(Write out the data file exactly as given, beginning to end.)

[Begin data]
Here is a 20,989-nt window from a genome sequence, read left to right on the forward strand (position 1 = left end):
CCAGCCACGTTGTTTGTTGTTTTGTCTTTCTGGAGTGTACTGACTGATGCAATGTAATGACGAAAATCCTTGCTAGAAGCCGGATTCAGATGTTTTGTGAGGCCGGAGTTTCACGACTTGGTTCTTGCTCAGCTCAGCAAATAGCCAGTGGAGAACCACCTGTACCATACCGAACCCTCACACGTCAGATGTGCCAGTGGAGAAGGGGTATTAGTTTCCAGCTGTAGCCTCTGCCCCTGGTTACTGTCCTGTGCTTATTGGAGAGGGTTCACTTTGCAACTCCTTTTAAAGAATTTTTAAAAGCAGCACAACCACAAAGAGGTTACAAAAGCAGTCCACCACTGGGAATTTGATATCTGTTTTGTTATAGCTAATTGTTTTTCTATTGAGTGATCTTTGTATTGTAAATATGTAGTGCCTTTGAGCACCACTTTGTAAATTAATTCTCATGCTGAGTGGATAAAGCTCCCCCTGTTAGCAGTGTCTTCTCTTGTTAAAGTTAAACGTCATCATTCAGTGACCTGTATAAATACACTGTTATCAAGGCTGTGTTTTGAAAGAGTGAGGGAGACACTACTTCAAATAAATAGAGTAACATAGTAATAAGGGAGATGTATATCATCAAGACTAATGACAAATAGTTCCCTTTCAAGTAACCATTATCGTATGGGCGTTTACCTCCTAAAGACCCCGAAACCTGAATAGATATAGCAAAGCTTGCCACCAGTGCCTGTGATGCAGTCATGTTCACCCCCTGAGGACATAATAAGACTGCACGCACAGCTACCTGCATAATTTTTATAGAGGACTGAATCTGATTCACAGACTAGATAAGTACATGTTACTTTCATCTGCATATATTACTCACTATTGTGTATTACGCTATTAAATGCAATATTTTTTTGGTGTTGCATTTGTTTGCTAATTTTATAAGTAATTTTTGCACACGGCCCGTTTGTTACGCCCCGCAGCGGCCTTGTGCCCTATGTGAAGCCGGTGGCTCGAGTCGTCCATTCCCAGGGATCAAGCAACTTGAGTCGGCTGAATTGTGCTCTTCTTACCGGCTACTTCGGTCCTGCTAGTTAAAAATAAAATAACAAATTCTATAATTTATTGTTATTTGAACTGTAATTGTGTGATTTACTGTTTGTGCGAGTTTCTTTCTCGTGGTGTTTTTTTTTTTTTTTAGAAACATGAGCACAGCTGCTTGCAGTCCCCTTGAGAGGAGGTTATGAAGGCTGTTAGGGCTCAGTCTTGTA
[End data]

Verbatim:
Here is a 20,989-nt window from a genome sequence, read left to right on the forward strand (position 1 = left end):
CCAGCCACGTTGTTTGTTGTTTTGTCTTTCTGGAGTGTACTGACTGATGCAATGTAATGACGAAAATCCTTGCTAGAAGCCGGATTCAGATGTTTTGTGAGGCCGGAGTTTCACGACTTGGTTCTTGCTCAGCTCAGCAAATAGCCAGTGGAGAACCACCTGTACCATACCGAACCCTCACACGTCAGATGTGCCAGTGGAGAAGGGGTATTAGTTTCCAGCTGTAGCCTCTGCCCCTGGTTACTGTCCTGTGCTTATTGGAGAGGGTTCACTTTGCAACTCCTTTTAAAGAATTTTTAAAAGCAGCACAACCACAAAGAGGTTACAAAAGCAGTCCACCACTGGGAATTTGATATCTGTTTTGTTATAGCTAATTGTTTTTCTATTGAGTGATCTTTGTATTGTAAATATGTAGTGCCTTTGAGCACCACTTTGTAAATTAATTCTCATGCTGAGTGGATAAAGCTCCCCCTGTTAGCAGTGTCTTCTCTTGTTAAAGTTAAACGTCATCATTCAGTGACCTGTATAAATACACTGTTATCAAGGCTGTGTTTTGAAAGAGTGAGGGAGACACTACTTCAAATAAATAGAGTAACATAGTAATAAGGGAGATGTATATCATCAAGACTAATGACAAATAGTTCCCTTTCAAGTAACCATTATCGTATGGGCGTTTACCTCCTAAAGACCCCGAAACCTGAATAGATATAGCAAAGCTTGCCACCAGTGCCTGTGATGCAGTCATGTTCACCCCCTGAGGACATAATAAGACTGCACGCACAGCTACCTGCATAATTTTTATAGAGGACTGAATCTGATTCACAGACTAGATAAGTACATGTTACTTTCATCTGCATATATTACTCACTATTGTGTATTACGCTATTAAATGCAATATTTTTTTGGTGTTGCATTTGTTTGCTAATTTTATAAGTAATTTTTGCACACGGCCCGTTTGTTACGCCCCGCAGCGGCCTTGTGCCCTATGTGAAGCCGGTGGCTCGAGTCGTCCATTCCCAGGGATCAAGCAACTTGAGTCGGCTGAATTGTGCTCTTCTTACCGGCTACTTCGGTCCTGCTAGTTAAAAATAAAATAACAAATTCTATAATTTATTGTTATTTGAACTGTAATTGTGTGATTTACTGTTTGTGCGAGTTTCTTTCTCGTGGTGTTTTTTTTTTTTTTTAGAAACATGAGCACAGCTGCTTGCAGTCCCCTTGAGAGGAGGTTATGAAGGCTGTTAGGGCTCAGTCTTGTA